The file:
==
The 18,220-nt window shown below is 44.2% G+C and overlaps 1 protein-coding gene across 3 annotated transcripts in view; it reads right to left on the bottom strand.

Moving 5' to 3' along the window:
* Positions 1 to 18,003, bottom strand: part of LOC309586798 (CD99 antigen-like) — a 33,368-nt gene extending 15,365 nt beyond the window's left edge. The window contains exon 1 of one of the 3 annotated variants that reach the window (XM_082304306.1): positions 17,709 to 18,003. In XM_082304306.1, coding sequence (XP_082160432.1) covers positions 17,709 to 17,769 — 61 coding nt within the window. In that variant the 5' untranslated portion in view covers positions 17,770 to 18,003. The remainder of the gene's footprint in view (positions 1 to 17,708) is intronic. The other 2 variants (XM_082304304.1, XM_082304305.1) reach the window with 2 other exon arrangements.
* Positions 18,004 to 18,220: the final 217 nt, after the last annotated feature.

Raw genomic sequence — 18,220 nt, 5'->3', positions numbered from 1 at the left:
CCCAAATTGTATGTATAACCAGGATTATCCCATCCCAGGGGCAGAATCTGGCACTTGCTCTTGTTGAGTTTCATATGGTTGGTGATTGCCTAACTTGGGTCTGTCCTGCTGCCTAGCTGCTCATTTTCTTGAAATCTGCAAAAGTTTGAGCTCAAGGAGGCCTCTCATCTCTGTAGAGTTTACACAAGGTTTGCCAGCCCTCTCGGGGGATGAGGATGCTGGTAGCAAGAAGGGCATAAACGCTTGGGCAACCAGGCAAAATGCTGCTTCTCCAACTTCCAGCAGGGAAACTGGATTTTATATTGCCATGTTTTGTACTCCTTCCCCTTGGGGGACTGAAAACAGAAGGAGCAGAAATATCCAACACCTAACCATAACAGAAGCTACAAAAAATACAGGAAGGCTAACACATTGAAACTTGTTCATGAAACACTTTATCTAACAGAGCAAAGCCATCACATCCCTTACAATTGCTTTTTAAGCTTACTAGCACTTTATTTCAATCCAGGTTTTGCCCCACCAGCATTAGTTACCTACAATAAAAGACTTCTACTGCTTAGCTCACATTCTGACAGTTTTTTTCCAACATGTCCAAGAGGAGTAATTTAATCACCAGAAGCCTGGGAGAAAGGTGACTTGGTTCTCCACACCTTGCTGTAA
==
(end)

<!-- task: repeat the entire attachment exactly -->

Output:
The 18,220-nt window shown below is 44.2% G+C and overlaps 1 protein-coding gene across 3 annotated transcripts in view; it reads right to left on the bottom strand.

Moving 5' to 3' along the window:
* Positions 1 to 18,003, bottom strand: part of LOC309586798 (CD99 antigen-like) — a 33,368-nt gene extending 15,365 nt beyond the window's left edge. The window contains exon 1 of one of the 3 annotated variants that reach the window (XM_082304306.1): positions 17,709 to 18,003. In XM_082304306.1, coding sequence (XP_082160432.1) covers positions 17,709 to 17,769 — 61 coding nt within the window. In that variant the 5' untranslated portion in view covers positions 17,770 to 18,003. The remainder of the gene's footprint in view (positions 1 to 17,708) is intronic. The other 2 variants (XM_082304304.1, XM_082304305.1) reach the window with 2 other exon arrangements.
* Positions 18,004 to 18,220: the final 217 nt, after the last annotated feature.

Raw genomic sequence — 18,220 nt, 5'->3', positions numbered from 1 at the left:
CCCAAATTGTATGTATAACCAGGATTATCCCATCCCAGGGGCAGAATCTGGCACTTGCTCTTGTTGAGTTTCATATGGTTGGTGATTGCCTAACTTGGGTCTGTCCTGCTGCCTAGCTGCTCATTTTCTTGAAATCTGCAAAAGTTTGAGCTCAAGGAGGCCTCTCATCTCTGTAGAGTTTACACAAGGTTTGCCAGCCCTCTCGGGGGATGAGGATGCTGGTAGCAAGAAGGGCATAAACGCTTGGGCAACCAGGCAAAATGCTGCTTCTCCAACTTCCAGCAGGGAAACTGGATTTTATATTGCCATGTTTTGTACTCCTTCCCCTTGGGGGACTGAAAACAGAAGGAGCAGAAATATCCAACACCTAACCATAACAGAAGCTACAAAAAATACAGGAAGGCTAACACATTGAAACTTGTTCATGAAACACTTTATCTAACAGAGCAAAGCCATCACATCCCTTACAATTGCTTTTTAAGCTTACTAGCACTTTATTTCAATCCAGGTTTTGCCCCACCAGCATTAGTTACCTACAATAAAAGACTTCTACTGCTTAGCTCACATTCTGACAGTTTTTTTCCAACATGTCCAAGAGGAGTAATTTAATCACCAGAAGCCTGGGAGAAAGGTGACTTGGTTCTCCACACCTTGCTGTAA